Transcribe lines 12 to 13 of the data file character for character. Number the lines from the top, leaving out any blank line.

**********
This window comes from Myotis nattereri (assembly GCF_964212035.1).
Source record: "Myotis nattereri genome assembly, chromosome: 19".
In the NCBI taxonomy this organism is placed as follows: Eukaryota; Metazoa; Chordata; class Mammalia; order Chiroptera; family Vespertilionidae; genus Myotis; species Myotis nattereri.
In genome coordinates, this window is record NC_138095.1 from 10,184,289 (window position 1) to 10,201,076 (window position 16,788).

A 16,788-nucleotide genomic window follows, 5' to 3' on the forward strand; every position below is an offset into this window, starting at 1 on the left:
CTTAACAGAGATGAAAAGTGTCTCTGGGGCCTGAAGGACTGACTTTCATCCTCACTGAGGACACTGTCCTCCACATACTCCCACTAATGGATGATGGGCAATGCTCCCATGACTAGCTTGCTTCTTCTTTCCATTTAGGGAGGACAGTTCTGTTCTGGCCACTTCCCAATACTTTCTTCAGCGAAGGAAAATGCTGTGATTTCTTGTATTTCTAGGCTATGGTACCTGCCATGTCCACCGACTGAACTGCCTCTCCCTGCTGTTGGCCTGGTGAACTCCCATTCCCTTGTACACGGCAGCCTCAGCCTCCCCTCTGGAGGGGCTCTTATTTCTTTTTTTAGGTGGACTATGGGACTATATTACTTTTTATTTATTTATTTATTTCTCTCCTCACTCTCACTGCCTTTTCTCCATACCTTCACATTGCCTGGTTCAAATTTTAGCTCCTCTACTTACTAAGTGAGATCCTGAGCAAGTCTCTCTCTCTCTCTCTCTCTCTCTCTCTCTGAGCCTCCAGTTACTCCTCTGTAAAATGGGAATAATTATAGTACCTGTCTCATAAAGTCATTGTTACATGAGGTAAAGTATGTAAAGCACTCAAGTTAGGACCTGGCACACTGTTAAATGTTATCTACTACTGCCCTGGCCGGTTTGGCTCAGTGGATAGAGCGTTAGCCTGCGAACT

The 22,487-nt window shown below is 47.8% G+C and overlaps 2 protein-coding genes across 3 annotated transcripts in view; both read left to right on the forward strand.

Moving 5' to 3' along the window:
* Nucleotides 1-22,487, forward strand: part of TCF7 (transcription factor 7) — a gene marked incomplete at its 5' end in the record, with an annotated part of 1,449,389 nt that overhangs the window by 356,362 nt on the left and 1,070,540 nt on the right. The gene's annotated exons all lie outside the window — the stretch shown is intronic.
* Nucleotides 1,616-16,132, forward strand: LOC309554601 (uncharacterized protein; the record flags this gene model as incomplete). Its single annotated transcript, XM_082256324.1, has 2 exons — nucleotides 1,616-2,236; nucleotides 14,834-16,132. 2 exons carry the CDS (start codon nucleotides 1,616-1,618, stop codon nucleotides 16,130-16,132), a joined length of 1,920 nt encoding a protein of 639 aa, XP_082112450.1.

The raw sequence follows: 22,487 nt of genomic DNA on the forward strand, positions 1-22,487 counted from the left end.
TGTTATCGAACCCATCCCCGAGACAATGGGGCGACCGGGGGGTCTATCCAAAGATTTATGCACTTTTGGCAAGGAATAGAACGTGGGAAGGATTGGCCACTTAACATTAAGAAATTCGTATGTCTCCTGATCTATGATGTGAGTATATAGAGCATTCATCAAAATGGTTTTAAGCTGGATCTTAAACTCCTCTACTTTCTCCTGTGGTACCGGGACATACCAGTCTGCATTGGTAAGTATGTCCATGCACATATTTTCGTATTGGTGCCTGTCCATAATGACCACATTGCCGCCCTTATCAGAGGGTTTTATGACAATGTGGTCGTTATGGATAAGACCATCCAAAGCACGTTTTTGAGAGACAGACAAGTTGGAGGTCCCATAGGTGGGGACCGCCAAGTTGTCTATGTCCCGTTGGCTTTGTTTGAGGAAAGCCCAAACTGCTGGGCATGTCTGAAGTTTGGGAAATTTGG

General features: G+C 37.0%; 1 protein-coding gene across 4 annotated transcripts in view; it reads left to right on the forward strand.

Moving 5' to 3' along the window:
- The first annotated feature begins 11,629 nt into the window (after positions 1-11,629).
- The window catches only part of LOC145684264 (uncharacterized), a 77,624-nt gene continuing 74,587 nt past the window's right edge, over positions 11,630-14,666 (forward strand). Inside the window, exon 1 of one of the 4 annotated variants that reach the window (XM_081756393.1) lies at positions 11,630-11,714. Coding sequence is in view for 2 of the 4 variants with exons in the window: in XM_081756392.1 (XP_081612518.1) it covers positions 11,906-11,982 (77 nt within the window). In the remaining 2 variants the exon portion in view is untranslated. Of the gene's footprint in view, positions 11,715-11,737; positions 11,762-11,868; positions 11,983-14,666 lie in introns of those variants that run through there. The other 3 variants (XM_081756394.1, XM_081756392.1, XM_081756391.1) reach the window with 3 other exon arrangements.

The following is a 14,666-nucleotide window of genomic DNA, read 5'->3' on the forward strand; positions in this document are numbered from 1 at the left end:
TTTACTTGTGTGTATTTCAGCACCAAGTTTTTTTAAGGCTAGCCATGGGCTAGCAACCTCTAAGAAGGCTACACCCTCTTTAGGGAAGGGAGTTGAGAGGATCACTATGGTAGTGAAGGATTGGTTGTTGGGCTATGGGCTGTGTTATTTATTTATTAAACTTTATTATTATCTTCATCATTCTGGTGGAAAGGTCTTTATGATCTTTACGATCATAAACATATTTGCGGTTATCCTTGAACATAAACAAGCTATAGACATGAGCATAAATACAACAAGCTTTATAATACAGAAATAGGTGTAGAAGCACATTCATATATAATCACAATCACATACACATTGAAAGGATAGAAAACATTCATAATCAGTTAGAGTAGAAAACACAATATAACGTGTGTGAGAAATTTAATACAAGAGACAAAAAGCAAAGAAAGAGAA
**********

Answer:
TGTTATCGAACCCATCCCCGAGACAATGGGGCGACCGGGGGGTCTATCCAAAGATTTATGCACTTTTGGCAAGGAATAGAACGTGGGAAGGATTGGCCACTTAACATTAAGAAATTCGTATGTCTCCTGATCTATGATGTGAGTATATAGAGCATTCATCAAAATGGTTTTAAGCTGGATCTTAAACTCCTCTACTTTCTCCTGTGGTACCGGGACATACCAGTCTGCATTGGTAAGTATGTCCATGCACATATTTTCGTATTGGTGCCTGTCCATAATGACCACATTGCCGCCCTTATCAGAGGGTTTTATGACAATGTGGTCGTTATGGATAAGACCATCCAAAGCACGTTTTTGAGAGACAGACAAGTTGGAGGTCCCATAGGTGGGGACCGCCAAGTTGTCTATGTCCCGTTGGCTTTGTTTGAGGAAAGCCCAAACTGCTGGGCATGTCTGAAGTTTGGGAAATTTGG

General features: G+C 37.0%; 1 protein-coding gene across 4 annotated transcripts in view; it reads left to right on the forward strand.